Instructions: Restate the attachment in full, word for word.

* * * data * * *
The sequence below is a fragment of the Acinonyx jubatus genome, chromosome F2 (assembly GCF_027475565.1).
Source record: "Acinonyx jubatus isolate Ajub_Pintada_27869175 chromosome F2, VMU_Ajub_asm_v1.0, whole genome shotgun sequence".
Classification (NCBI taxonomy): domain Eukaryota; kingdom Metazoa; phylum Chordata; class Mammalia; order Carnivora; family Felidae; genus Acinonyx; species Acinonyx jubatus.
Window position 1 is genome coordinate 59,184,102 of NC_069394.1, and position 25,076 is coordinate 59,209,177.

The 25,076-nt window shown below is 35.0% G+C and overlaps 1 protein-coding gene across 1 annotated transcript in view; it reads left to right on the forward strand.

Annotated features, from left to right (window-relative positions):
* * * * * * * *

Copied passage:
The sequence below is a fragment of the Acinonyx jubatus genome, chromosome F2 (assembly GCF_027475565.1).
Source record: "Acinonyx jubatus isolate Ajub_Pintada_27869175 chromosome F2, VMU_Ajub_asm_v1.0, whole genome shotgun sequence".
Classification (NCBI taxonomy): domain Eukaryota; kingdom Metazoa; phylum Chordata; class Mammalia; order Carnivora; family Felidae; genus Acinonyx; species Acinonyx jubatus.
Window position 1 is genome coordinate 59,184,102 of NC_069394.1, and position 25,076 is coordinate 59,209,177.

The 25,076-nt window shown below is 35.0% G+C and overlaps 1 protein-coding gene across 1 annotated transcript in view; it reads left to right on the forward strand.

Annotated features, from left to right (window-relative positions):